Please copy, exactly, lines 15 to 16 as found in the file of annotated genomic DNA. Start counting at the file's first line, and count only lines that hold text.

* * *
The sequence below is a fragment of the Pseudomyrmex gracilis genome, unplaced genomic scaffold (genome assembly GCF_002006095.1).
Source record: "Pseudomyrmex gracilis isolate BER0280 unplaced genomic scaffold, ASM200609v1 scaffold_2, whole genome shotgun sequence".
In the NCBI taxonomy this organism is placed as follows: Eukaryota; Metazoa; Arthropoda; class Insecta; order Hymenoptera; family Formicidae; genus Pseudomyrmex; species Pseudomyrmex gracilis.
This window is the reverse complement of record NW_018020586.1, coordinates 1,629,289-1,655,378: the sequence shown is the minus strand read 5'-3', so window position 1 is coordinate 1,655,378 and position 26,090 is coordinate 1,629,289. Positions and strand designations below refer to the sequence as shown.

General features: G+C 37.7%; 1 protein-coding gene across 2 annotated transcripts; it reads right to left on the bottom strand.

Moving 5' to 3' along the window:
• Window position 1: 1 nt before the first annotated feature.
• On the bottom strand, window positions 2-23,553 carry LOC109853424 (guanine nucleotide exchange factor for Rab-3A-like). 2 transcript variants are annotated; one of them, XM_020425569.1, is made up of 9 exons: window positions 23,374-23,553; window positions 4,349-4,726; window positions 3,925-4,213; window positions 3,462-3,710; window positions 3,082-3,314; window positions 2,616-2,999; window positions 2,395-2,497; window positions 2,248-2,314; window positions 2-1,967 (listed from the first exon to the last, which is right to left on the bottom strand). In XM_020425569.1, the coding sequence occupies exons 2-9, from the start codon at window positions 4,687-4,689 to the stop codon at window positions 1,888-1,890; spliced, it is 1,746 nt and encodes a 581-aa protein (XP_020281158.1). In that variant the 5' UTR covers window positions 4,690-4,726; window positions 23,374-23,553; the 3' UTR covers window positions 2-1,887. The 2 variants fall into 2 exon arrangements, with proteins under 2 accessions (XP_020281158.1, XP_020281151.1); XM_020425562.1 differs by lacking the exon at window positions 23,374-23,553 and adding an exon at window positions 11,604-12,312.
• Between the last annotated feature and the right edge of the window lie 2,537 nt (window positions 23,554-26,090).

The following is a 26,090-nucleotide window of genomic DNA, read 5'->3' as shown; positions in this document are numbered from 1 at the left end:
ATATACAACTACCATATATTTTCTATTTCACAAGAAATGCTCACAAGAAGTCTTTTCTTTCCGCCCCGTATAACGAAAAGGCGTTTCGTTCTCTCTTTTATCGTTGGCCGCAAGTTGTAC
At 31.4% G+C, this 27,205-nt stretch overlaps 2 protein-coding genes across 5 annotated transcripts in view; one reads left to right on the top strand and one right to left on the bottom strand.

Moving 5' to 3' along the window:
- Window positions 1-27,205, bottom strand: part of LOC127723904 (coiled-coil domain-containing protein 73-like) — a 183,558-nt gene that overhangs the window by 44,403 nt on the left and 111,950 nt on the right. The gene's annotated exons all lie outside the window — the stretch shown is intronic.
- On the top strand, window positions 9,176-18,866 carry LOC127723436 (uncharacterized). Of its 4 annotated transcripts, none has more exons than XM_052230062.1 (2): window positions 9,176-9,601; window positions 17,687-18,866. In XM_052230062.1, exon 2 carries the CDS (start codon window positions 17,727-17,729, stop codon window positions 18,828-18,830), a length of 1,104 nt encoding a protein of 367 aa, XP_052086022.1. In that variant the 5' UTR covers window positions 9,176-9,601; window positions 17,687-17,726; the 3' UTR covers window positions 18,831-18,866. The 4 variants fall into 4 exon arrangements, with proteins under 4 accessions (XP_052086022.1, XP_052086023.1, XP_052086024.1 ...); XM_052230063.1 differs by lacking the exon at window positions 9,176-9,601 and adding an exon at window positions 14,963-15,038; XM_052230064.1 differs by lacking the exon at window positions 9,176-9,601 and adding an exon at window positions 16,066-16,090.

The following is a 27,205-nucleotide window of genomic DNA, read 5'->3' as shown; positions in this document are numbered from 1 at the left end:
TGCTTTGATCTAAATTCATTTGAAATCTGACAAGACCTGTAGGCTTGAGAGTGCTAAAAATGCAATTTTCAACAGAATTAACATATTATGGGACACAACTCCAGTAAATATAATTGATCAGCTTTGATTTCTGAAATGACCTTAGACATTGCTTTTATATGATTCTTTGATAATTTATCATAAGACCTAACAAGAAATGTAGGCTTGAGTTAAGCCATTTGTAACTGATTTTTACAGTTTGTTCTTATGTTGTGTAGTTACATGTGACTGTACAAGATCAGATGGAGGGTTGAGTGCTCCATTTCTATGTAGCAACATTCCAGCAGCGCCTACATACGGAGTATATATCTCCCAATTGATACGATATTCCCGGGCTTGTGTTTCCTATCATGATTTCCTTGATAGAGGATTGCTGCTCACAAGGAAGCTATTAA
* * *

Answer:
- On the top strand, window positions 9,176-18,866 carry LOC127723436 (uncharacterized). Of its 4 annotated transcripts, none has more exons than XM_052230062.1 (2): window positions 9,176-9,601; window positions 17,687-18,866. In XM_052230062.1, exon 2 carries the CDS (start codon window positions 17,727-17,729, stop codon window positions 18,828-18,830), a length of 1,104 nt encoding a protein of 367 aa, XP_052086022.1. In that variant the 5' UTR covers window positions 9,176-9,601; window positions 17,687-17,726; the 3' UTR covers window positions 18,831-18,866. The 4 variants fall into 4 exon arrangements, with proteins under 4 accessions (XP_052086022.1, XP_052086023.1, XP_052086024.1 ...); XM_052230063.1 differs by lacking the exon at window positions 9,176-9,601 and adding an exon at window positions 14,963-15,038; XM_052230064.1 differs by lacking the exon at window positions 9,176-9,601 and adding an exon at window positions 16,066-16,090.

The following is a 27,205-nucleotide window of genomic DNA, read 5'->3' as shown; positions in this document are numbered from 1 at the left end: